Curiously enough, an attempt was made to use vintage production techniques to give the episode more of an authentic late-1950s feel. It works really well and underscores the moment when Wanda and Vision are confronted by their imprecise memories. Once Mr. Hart starts choking on his dinner, the ’50s lightning, compositions, and editing disappear until Wanda finally tells Vision to help his boss.
It is worth pointing out as that same breaking of sitcom reality is not replicated in episode 2, which takes a very pointed amount of inspiration from Bewitched. The animated credit sequence directly emulates the classic TV sitcom and the set has been realigned to resemble that show’s continuous first-floor locales, particularly the kitchen. Running from 1964 to 1972, Bewitched told the tale of Samantha Stevens, a witch by birth, and her buttoned-down husband Darren. Despite wanting to make it in the world by his own talents, Sam cannot help but use her powers to solve some of their problems. The parallels are obvious, even if the episode’s actual plot feels less like Bewitched and something more tailored to Wanda and Vision’s circumstances, which may be why the humor feels fresher than in the first episode.
Also, since we noticed how well the first episode replicated the feel of 1950s sitcoms, episode 2 does an interesting job replicating the look of Bewitched, which began its life in black & white and was known to use location filming in its early run. The style is evident here, although the film look of Bewitched is not carried over thanks to modern digital videotape cameras and the frame-rate change the new technology brought with it. This is especially true in the location shots, although it could be argued those more modern-looking scenes underscore Wanda real circumstances.
Which brings us to the series’ apparent key mystery: Is all of this Wanda’s doing? Her ability to literally rewind events in episode 2 — and her flat rejection of the beekeeper — suggests she is behind all of this. (Though Marvel comic book readers may recall what the logo stands for, we’ll avoid spoilers and let the series reveal the answer.) But the message on Dottie’s radio also offers the option that someone may be inducing all of this. If the latter is true, what could be the end goal of sticking Wanda in a sitcom reality? The refrain “for the children” offers one unsettling possibility.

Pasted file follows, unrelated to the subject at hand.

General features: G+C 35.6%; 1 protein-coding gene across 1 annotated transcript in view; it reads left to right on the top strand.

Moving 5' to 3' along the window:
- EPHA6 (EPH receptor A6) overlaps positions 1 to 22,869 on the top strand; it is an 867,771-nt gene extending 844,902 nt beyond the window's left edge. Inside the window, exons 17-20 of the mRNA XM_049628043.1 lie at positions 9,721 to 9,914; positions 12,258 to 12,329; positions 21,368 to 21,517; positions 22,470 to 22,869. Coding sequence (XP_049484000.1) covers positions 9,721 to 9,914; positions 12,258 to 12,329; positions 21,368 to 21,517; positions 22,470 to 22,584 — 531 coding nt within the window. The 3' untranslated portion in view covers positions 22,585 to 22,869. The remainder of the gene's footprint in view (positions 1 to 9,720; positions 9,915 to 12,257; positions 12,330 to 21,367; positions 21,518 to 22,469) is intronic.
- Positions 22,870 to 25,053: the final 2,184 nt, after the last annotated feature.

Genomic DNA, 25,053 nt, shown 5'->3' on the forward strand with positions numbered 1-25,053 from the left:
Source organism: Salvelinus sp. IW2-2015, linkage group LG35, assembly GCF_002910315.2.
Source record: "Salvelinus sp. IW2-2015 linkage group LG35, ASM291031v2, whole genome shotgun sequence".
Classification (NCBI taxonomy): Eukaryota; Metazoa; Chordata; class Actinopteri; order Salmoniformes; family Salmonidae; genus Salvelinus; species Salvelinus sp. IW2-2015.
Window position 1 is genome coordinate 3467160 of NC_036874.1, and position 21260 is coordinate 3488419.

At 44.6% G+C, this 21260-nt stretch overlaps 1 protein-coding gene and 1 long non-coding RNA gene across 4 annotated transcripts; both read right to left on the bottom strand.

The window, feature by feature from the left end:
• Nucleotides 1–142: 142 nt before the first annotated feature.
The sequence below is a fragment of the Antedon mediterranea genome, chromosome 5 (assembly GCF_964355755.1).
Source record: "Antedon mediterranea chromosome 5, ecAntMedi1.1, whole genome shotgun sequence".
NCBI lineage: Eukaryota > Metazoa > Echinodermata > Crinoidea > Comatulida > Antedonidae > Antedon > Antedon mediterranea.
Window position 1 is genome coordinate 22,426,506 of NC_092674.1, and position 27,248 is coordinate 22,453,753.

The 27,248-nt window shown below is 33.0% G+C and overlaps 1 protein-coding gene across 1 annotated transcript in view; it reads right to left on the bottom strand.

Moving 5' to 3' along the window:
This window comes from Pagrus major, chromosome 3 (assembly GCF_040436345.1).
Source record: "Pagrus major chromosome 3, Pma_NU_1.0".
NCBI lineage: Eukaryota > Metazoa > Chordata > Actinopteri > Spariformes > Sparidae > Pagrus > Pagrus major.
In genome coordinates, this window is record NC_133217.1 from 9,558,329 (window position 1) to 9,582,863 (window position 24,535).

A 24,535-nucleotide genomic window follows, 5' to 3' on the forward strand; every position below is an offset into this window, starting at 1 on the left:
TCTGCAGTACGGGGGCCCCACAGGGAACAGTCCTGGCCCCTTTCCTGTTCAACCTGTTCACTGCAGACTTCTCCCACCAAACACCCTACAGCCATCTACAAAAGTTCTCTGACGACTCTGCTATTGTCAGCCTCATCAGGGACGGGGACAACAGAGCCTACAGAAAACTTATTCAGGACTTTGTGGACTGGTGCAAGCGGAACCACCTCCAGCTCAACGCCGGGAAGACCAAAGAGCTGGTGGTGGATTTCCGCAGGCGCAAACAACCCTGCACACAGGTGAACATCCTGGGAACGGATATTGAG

Meanwhile, the desperation to fit in, the careful edits of Vision’s persona to make a more stereotypical TV husband, and the way she often runs out of answers stand as credible evidence that, perhaps, she did all of this on a whim to finally process her grief. It almost makes you wonder if the day Vision died is August 23.
That also leads to another interesting question: who are the citizens of Westview? In the first episode, they seem to be part of the illusion. But the personalities of Herb and Dottie in episode 2 suggests Westview is a real place with real people. Are they being co-opted to function in Wanda’s vision or are they also dead people she (or the outside force control this) is reviving to better create this idealized suburban life?
One other option: the townsfolk are the outside putting pressure on Wanda to live this dream life, even if the real facts about her relationship with Vision means he is the grandest illusion of all. OK, maybe it is the baby — that, of course, remains to be seen.
Also, while we’re asking questions, we have to consider the people in the commercials. The none-too-subtle references to Stark and Strucker are funny, but also a clear invasion of the Marvel Cinematic Universe into Westview. Are they part of this or just another manifestation of whatever is happening to Wanda?